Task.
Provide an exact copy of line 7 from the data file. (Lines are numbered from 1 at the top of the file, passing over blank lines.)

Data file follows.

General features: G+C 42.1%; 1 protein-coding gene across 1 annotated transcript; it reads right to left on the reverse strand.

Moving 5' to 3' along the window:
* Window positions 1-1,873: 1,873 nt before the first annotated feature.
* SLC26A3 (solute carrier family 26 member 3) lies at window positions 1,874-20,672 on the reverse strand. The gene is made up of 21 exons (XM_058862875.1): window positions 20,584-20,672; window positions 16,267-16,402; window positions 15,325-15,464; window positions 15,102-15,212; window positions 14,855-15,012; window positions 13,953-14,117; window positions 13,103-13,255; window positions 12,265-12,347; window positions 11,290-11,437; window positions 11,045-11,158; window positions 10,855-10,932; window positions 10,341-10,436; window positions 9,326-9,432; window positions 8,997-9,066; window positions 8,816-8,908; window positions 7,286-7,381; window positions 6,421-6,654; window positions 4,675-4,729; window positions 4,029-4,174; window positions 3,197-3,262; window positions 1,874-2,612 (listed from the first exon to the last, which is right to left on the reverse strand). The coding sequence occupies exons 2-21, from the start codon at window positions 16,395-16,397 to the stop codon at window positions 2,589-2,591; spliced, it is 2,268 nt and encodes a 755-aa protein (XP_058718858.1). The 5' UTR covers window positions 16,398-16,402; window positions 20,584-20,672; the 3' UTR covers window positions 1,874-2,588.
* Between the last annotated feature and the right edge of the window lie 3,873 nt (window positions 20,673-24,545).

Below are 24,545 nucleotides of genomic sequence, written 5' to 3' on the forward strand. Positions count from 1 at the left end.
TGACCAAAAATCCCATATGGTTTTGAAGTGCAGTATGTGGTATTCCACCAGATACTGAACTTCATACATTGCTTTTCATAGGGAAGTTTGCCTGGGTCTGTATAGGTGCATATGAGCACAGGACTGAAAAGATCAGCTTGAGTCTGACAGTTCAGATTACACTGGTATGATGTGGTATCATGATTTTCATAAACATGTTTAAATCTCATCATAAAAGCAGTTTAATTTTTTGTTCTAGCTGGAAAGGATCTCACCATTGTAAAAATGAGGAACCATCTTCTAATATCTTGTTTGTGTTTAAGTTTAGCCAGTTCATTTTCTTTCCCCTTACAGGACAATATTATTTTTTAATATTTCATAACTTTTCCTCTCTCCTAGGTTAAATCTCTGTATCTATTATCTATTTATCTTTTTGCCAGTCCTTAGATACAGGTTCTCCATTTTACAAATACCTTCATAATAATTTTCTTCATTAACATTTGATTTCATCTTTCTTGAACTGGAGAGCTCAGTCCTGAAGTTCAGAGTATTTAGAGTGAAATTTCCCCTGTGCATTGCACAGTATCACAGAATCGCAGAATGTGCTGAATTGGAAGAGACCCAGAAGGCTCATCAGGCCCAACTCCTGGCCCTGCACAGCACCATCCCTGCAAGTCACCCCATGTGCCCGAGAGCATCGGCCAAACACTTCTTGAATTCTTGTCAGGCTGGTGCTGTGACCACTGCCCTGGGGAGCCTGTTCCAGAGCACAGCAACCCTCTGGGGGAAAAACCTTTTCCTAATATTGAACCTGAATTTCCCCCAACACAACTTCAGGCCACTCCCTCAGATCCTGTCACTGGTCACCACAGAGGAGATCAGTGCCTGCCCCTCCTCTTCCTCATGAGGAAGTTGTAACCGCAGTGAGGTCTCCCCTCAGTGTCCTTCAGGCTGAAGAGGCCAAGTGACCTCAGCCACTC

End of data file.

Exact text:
TGACCAAAAATCCCATATGGTTTTGAAGTGCAGTATGTGGTATTCCACCAGATACTGAACTTCATACATTGCTTTTCATAGGGAAGTTTGCCTGGGTCTGTATAGGTGCATATGAGCACAGGACTGAAAAGATCAGCTTGAGTCTGACAGTTCAGATTACACTGGTATGATGTGGTATCATGATTTTCATAAACATGTTTAAATCTCATCATAAAAGCAGTTTAATTTTTTGTTCTAGCTGGAAAGGATCTCACCATTGTAAAAATGAGGAACCATCTTCTAATATCTTGTTTGTGTTTAAGTTTAGCCAGTTCATTTTCTTTCCCCTTACAGGACAATATTATTTTTTAATATTTCATAACTTTTCCTCTCTCCTAGGTTAAATCTCTGTATCTATTATCTATTTATCTTTTTGCCAGTCCTTAGATACAGGTTCTCCATTTTACAAATACCTTCATAATAATTTTCTTCATTAACATTTGATTTCATCTTTCTTGAACTGGAGAGCTCAGTCCTGAAGTTCAGAGTATTTAGAGTGAAATTTCCCCTGTGCATTGCACAGTATCACAGAATCGCAGAATGTGCTGAATTGGAAGAGACCCAGAAGGCTCATCAGGCCCAACTCCTGGCCCTGCACAGCACCATCCCTGCAAGTCACCCCATGTGCCCGAGAGCATCGGCCAAACACTTCTTGAATTCTTGTCAGGCTGGTGCTGTGACCACTGCCCTGGGGAGCCTGTTCCAGAGCACAGCAACCCTCTGGGGGAAAAACCTTTTCCTAATATTGAACCTGAATTTCCCCCAACACAACTTCAGGCCACTCCCTCAGATCCTGTCACTGGTCACCACAGAGGAGATCAGTGCCTGCCCCTCCTCTTCCTCATGAGGAAGTTGTAACCGCAGTGAGGTCTCCCCTCAGTGTCCTTCAGGCTGAAGAGGCCAAGTGACCTCAGCCACTC